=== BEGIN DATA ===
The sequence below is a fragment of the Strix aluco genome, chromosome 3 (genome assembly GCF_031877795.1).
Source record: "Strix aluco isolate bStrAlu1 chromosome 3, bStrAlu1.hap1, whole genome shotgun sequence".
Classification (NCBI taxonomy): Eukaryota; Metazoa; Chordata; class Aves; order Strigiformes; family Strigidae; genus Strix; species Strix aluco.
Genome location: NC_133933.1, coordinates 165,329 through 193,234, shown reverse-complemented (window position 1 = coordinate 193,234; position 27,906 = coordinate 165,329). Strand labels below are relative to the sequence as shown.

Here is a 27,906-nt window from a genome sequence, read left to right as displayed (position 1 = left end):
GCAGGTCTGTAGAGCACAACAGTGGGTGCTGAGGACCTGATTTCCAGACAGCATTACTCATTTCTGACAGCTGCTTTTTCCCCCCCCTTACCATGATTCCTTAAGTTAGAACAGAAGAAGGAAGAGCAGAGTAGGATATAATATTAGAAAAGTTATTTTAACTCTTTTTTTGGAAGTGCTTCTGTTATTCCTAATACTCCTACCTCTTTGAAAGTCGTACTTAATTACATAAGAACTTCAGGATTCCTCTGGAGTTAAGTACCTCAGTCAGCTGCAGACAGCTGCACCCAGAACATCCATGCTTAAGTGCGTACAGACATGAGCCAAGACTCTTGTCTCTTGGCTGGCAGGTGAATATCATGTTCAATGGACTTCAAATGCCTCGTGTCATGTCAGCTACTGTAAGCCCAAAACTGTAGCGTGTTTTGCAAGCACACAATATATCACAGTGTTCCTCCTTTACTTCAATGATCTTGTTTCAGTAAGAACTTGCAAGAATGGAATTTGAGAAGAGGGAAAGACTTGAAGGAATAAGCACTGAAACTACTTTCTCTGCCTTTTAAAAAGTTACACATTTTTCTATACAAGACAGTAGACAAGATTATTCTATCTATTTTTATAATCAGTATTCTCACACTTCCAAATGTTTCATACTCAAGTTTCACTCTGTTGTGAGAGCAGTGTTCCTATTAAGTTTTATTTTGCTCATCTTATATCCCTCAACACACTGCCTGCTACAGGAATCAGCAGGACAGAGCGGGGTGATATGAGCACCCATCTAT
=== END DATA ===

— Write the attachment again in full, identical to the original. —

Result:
The sequence below is a fragment of the Strix aluco genome, chromosome 3 (genome assembly GCF_031877795.1).
Source record: "Strix aluco isolate bStrAlu1 chromosome 3, bStrAlu1.hap1, whole genome shotgun sequence".
Classification (NCBI taxonomy): Eukaryota; Metazoa; Chordata; class Aves; order Strigiformes; family Strigidae; genus Strix; species Strix aluco.
Genome location: NC_133933.1, coordinates 165,329 through 193,234, shown reverse-complemented (window position 1 = coordinate 193,234; position 27,906 = coordinate 165,329). Strand labels below are relative to the sequence as shown.

Here is a 27,906-nt window from a genome sequence, read left to right as displayed (position 1 = left end):
GCAGGTCTGTAGAGCACAACAGTGGGTGCTGAGGACCTGATTTCCAGACAGCATTACTCATTTCTGACAGCTGCTTTTTCCCCCCCCTTACCATGATTCCTTAAGTTAGAACAGAAGAAGGAAGAGCAGAGTAGGATATAATATTAGAAAAGTTATTTTAACTCTTTTTTTGGAAGTGCTTCTGTTATTCCTAATACTCCTACCTCTTTGAAAGTCGTACTTAATTACATAAGAACTTCAGGATTCCTCTGGAGTTAAGTACCTCAGTCAGCTGCAGACAGCTGCACCCAGAACATCCATGCTTAAGTGCGTACAGACATGAGCCAAGACTCTTGTCTCTTGGCTGGCAGGTGAATATCATGTTCAATGGACTTCAAATGCCTCGTGTCATGTCAGCTACTGTAAGCCCAAAACTGTAGCGTGTTTTGCAAGCACACAATATATCACAGTGTTCCTCCTTTACTTCAATGATCTTGTTTCAGTAAGAACTTGCAAGAATGGAATTTGAGAAGAGGGAAAGACTTGAAGGAATAAGCACTGAAACTACTTTCTCTGCCTTTTAAAAAGTTACACATTTTTCTATACAAGACAGTAGACAAGATTATTCTATCTATTTTTATAATCAGTATTCTCACACTTCCAAATGTTTCATACTCAAGTTTCACTCTGTTGTGAGAGCAGTGTTCCTATTAAGTTTTATTTTGCTCATCTTATATCCCTCAACACACTGCCTGCTACAGGAATCAGCAGGACAGAGCGGGGTGATATGAGCACCCATCTAT